Back in the 1970s, lawmakers in Florida sought to reduce the burden that constant car accident lawsuits imposed on the courts. That’s when they devised a system of no-fault benefits that every driver was required to purchase, called personal injury protection benefits, or PIP insurance. It’s intended to serve as a basic level of medical coverage for individuals who are injured in car crashes – no matter who is at-fault.
The law requires drivers to buy a minimum of $10,000 in PIP protection, and only if their damages exceed that amount or if the injuries are debilitating, permanent or scarring can those injured seek compensation outside of that system, per F.S. 627.736. Drivers here also aren’t required to buy bodily injury liability insurance (though it’s usually a good idea).
But now, legislators say they are going to be rethinking Florida’s PIP no-fault auto insurance this spring. A study commissioned by state leaders shows that if the PIP system were tossed, drivers would save an average of $80 on their policies. That doesn’t sound like a ton, but of course Florida has some of the highest auto insurance rates in the country and we’ve also got one of the highest rates of uninsured drivers – 1 in 4. Meanwhile, the cost of PIP benefits has soared in recent years, climbing 14.4 percent between 2013 and 2014 and then again by 25.7 percent between 2015 and 2016.
So what lawmakers are proposing is to do away with the PIP structure and join the other 38 “tort states” that require the at-fault driver to pay up if they are the one who caused the damage. However, there are some skeptics.
First, all but one of those 38 states has some type of auto insurance regulation that requires drivers to carry bodily injury liability coverage. Lawmakers are proposing if we do the same here in Florida that the coverage should be a minimum of $25,000 per person and $50,000 per crash. However, that means of course that drivers are going to be trading off one form of monthly insurance premium for another, and there are questions about whether that would actually save drivers any money.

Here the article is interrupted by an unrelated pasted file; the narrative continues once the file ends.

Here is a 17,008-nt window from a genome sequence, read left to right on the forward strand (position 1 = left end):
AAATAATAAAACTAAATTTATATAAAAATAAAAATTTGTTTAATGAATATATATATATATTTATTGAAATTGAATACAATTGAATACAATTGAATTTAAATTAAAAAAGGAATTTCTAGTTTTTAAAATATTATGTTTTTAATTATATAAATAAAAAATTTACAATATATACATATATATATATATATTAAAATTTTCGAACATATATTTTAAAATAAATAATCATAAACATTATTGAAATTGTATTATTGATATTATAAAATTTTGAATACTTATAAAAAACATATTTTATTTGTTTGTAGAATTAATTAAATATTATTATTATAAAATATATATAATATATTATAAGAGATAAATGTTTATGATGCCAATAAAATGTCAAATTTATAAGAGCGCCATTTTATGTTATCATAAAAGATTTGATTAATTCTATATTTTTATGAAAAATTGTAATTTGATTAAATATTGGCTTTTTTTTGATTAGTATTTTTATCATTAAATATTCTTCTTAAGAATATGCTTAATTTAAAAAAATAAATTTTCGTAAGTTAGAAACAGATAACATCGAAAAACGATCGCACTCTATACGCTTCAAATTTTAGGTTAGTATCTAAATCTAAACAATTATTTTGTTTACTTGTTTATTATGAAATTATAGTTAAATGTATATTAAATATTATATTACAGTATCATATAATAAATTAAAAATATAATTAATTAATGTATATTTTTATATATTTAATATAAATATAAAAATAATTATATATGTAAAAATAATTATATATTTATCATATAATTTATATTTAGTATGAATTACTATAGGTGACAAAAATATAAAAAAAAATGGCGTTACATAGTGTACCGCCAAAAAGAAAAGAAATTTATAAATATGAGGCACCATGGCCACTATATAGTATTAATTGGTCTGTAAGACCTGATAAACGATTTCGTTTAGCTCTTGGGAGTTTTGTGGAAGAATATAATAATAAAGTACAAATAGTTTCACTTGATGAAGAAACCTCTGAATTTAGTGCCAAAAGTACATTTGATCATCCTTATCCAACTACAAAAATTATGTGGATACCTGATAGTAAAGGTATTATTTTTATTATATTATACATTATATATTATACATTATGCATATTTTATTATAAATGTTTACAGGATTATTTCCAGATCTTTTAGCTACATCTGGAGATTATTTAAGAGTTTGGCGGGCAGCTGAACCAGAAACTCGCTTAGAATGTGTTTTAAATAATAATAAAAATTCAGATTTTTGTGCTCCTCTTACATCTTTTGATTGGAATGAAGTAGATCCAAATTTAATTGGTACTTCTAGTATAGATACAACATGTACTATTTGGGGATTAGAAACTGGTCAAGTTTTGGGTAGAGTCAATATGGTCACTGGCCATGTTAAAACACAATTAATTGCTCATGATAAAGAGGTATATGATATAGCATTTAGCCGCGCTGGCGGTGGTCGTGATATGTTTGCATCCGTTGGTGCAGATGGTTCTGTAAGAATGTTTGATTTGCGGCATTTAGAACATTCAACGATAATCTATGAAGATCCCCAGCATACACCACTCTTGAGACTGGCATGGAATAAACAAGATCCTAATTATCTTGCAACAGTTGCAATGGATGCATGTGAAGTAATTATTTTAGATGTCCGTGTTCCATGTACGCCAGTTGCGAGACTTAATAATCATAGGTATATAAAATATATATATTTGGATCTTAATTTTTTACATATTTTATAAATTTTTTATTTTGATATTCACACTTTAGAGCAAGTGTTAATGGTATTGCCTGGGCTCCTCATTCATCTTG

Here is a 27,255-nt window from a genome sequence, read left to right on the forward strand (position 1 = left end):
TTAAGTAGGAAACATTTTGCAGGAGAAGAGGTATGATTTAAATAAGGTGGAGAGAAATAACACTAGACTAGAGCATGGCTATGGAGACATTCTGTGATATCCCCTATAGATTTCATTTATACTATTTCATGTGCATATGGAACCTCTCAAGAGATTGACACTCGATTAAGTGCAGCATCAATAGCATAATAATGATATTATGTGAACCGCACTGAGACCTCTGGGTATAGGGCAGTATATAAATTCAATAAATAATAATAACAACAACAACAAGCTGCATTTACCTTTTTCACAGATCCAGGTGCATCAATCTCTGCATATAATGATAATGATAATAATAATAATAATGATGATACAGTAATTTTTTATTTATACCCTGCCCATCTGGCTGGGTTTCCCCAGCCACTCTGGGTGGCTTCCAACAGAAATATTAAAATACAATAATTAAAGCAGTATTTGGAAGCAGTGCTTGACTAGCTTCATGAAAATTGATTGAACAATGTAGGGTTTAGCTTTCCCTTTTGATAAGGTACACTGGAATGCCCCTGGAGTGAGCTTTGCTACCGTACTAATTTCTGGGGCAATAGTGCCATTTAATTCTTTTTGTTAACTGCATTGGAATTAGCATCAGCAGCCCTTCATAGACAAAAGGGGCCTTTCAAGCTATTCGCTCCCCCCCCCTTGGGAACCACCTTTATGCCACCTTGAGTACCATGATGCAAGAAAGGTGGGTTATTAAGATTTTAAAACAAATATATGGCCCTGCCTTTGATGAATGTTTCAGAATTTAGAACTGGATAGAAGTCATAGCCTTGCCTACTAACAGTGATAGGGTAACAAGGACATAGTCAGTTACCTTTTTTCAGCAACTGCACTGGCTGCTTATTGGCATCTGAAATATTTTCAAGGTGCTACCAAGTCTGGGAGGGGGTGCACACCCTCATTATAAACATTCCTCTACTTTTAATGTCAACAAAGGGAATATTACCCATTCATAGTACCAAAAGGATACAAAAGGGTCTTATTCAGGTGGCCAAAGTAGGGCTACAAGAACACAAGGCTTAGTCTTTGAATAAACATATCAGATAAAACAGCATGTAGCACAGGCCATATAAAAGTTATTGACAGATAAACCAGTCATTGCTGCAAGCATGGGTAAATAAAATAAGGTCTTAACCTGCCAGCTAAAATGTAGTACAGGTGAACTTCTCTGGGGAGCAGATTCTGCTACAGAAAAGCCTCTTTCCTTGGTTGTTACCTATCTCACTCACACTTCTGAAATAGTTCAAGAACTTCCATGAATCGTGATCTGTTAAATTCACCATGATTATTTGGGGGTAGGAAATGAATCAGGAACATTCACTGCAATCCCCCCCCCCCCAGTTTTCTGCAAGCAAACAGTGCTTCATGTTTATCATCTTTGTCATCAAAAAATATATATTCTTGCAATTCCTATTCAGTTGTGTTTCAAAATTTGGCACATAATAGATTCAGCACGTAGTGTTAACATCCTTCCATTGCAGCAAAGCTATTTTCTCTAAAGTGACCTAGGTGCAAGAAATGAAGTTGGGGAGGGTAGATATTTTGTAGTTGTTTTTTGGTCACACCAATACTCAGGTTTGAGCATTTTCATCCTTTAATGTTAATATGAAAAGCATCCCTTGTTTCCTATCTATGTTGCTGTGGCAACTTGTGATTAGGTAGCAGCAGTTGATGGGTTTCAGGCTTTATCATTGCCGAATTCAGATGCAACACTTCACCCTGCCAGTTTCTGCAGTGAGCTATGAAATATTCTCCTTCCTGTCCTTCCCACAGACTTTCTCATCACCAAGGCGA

The other concern is that it’s going to increase the number of car accident cases that are taken to court. If Florida become an at-fault state, there will no longer be that $10,000 threshold for accident claims. Sure, some of these cases will be handled via settlement agreements so that claims never make it to the litigation stage, but it’s plausible we’ll be seeing an increasing number of cases in court.
Health care providers are staunchly opposed to the repeal of PIP, citing concern about the cost burden being shifted to them. If drivers are no longer required to carry PIP and they don’t have health insurance, they’ll be relying on the hospital to provide emergency and intensive care treatment, even though they actually can’t afford it and don’t have that $10,000 cushion from PIP. By one estimate, the state has approximately 2.6 million residents who lack any form of health insurance.
On the other hand, certain settlements might be obtained more quickly because plaintiffs won’t have to show they have suffered some type of permanent or profound injury, as is currently required to collect compensation.
Call Freeman Injury Law — 1-800-561-7777 for a free appointment to discuss your rights. Now serving Orlando, West Palm Beach, Port St. Lucie and Fort Lauderdale.
Lawmakers to weigh costs, benefits of no-fault insurance repeal, Jan. 24, 2017, By Ron Hurtibise, Sun Sentinel
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Study: Florida Home to America’s Most Dangerous Roads, Jan. 27, 2017, Orlando Car Accident Lawyer Blog